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Easter is the Christian holiday celebrating the resurrection of the Christian Messiah, Jesus Christ. The most important festival in the Christian calendar, Easter is celebrated on a Sunday between March 22 and April 25, depending how Lunar calendar corresponds to the Gregorian calendar in that particular year. Since the date of Easter changes each year, so too do the other Lenten festivals that fix their dates according to Easter, such as Ash Wednesday, Palm Sunday and Good Friday.

The story of Easter is one of persecution and rebirth, making it the central experience of the Christian belief system. On the Friday before Easter, Christians believe that Jesus was executed by crucifixion. His body is believed to have been removed from the cross and buried in a guarded cave, with a large boulder blocking the entrance.


Tradition continues that the following Sunday, Jesus' gravesite was visited by faithful women-Jesus' mother the Virgin Mary may have been among them-who discovered that the cave was empty. Later that day and for several days after, Jesus' followers sighted him and came to believe that Jesus had been risen from the dead by God.

Jesus' resurrection holds central importance in Christian liturgy, as the pinnacle expression of sin and redemption. Romans 4:25 explains that, "Jesus was put to death for our trespasses and raised for our justification."

Jesus' resurrection-his being "raised"-is understood as evidence that he, through his righteousness, can redeem not only himself in death, but also the entire Christian community in life. As Romans 5:18 says: "Just as the result of one trespass was condemnation for all men, so also the result of one act of righteousness was justification that brings life for all men."

Furthermore, this watershed event has formed the Christian idea that humans must no longer live under the dominion of death or the power of sin. Again, Romans 6:9-11 teaches, "For we know that since Christ was raised from the dead, he cannot die again; death no longer has mastery over him?In the same way, count yourselves dead to sin but alive to God in Jesus Christ."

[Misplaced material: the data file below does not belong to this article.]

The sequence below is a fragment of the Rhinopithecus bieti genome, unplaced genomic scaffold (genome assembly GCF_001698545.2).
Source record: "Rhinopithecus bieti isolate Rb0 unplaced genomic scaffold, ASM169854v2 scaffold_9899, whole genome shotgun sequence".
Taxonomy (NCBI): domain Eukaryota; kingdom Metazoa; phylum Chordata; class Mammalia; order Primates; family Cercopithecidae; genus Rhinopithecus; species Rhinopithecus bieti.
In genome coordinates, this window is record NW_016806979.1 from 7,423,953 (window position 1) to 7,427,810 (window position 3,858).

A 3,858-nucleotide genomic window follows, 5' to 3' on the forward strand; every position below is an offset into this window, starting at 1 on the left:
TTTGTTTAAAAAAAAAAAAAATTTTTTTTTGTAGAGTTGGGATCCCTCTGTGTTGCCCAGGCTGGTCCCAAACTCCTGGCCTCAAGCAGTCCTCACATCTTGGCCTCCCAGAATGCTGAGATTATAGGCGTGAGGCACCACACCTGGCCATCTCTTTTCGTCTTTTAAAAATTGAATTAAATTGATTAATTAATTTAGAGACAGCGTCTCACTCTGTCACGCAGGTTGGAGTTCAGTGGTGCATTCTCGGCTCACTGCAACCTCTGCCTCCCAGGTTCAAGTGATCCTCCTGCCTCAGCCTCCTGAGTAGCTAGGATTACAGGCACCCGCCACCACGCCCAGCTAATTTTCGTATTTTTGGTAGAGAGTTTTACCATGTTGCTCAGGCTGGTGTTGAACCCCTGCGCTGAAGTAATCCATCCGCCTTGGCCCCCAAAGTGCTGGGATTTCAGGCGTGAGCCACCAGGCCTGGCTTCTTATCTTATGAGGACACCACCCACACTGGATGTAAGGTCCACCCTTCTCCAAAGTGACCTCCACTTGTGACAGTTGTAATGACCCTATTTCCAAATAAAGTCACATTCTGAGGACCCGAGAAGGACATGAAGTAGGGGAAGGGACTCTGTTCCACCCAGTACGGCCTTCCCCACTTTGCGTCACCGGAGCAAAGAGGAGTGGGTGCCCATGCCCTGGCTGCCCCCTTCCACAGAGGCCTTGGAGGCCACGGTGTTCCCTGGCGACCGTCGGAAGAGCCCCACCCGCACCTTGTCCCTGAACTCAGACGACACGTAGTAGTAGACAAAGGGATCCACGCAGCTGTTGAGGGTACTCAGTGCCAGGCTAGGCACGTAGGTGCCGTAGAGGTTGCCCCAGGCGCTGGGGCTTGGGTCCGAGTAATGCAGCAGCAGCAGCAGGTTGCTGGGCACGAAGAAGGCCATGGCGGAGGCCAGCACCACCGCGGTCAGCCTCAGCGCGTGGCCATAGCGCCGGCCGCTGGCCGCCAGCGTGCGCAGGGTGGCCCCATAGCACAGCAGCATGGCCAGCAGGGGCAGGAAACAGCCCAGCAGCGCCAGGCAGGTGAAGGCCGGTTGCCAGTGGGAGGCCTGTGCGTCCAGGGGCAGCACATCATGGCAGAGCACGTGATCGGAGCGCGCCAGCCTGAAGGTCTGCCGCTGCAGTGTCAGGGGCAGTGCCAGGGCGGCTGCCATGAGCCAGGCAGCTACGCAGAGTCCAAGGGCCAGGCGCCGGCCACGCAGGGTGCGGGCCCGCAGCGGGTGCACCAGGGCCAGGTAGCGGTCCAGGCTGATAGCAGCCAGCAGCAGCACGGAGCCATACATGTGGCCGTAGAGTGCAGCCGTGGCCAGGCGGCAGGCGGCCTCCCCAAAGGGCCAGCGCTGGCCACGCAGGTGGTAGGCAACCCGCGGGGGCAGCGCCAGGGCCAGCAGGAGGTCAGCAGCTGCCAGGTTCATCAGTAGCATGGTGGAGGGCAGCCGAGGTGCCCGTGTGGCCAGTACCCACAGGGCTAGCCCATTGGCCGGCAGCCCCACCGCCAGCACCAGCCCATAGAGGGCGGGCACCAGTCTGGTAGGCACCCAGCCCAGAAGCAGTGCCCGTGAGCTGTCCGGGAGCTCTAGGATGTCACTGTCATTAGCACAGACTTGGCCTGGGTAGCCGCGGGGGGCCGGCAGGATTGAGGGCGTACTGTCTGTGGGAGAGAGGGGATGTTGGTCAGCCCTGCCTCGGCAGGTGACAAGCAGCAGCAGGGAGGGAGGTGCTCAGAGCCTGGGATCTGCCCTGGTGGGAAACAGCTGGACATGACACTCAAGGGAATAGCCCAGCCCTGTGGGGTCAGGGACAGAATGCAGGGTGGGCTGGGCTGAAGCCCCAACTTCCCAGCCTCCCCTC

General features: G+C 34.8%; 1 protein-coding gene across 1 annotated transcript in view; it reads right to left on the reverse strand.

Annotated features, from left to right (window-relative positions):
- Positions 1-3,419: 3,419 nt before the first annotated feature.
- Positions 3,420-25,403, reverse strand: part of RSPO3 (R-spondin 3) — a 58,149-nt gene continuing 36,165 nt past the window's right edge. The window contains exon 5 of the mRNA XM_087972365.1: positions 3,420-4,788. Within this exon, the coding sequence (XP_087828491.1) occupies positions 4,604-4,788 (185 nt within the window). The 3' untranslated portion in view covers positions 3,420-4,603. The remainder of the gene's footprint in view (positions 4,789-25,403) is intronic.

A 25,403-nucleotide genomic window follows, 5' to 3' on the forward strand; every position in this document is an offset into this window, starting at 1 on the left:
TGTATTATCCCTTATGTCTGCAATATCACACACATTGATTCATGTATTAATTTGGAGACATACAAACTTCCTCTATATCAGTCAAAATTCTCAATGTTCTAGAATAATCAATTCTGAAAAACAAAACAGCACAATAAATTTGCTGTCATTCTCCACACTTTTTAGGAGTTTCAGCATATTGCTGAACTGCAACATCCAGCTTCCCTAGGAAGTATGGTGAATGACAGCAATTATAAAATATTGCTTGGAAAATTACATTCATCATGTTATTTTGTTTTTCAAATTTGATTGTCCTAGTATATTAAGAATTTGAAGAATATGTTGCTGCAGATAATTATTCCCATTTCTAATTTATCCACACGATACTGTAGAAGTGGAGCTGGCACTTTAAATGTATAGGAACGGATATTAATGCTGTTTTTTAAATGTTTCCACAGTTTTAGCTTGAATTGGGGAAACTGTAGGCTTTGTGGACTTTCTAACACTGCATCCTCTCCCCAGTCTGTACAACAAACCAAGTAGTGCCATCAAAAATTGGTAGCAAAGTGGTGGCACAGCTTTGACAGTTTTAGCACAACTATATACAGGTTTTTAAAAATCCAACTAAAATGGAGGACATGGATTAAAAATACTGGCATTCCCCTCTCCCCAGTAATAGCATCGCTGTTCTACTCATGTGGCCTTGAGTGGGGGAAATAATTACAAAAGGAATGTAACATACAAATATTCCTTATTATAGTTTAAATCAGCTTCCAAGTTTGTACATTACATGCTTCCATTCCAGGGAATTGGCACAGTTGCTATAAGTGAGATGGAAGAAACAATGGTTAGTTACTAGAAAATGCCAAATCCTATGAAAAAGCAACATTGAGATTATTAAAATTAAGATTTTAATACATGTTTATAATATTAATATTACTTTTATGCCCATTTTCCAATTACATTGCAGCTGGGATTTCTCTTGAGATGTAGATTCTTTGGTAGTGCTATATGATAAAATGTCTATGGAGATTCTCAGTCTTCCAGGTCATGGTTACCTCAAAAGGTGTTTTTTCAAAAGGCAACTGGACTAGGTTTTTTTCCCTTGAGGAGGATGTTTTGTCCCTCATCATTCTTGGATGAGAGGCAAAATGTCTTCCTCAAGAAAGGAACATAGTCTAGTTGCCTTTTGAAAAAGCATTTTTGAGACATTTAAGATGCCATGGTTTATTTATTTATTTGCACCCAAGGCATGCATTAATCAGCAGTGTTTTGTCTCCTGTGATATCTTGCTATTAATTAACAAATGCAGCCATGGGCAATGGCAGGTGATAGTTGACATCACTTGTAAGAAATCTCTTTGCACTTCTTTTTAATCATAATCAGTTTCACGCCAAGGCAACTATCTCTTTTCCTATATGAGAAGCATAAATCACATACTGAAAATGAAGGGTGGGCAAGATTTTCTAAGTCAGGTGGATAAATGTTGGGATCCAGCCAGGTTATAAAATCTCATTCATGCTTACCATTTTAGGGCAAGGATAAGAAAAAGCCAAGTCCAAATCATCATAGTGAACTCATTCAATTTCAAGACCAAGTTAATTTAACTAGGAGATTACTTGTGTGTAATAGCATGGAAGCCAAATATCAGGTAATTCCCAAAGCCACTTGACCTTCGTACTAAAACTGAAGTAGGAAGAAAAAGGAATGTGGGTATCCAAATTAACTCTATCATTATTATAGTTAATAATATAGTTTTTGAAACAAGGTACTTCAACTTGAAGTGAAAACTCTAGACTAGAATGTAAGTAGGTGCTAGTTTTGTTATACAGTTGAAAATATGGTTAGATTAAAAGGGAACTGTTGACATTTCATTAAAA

Today, Easter is clearly a Christian holiday, with deep liturgical and traditional significance. However, scholars actually believe that the festival has its roots in a number of pre-Christian faiths, including Pagan and Jewish. For example, historians believe that the word Easter is derived from the Saxon name of the Pagan goddess of spring and fertility, Eastre. The lunar calendar month of April was dedicated to a celebration of Eastre, featuring rituals to mark the vernal equinox and welcome the fertility associated with springtime.

Many of these Pagan traditions have been incorporated into Christianity's celebration of Easter today. The Easter bunny and Easter eggs, for instance, are both Pagan symbols of fertility. Even the story of Jesus' resurrection is echoed in Pagan mythology. The Greek legend of Persephone, for example, tells of her return from the underworld.

This myth was understood by ancient Greeks as a metaphor for the return of spring after the darkness of winter. The Phrygians similarly believed that their omnipotent deity hibernated during the winter solstice and was awoken in the spring by their musical festivals.

The traditions of Easter also have roots in the Jewish springtime holiday of Passover. The name Easter is reflected in the Hebrew word for Passover, or Pesach. In Europe, the word Pasch is synonymous with the name Easter.

Furthermore, Jesus' disciples were the first Christians, many of whom are thought to have been historically Jewish. Scholars believe, in fact, that the first Easter celebrations were likely understood as a new form of commemorating the coming of the Messiah, a key component of Passover liturgy.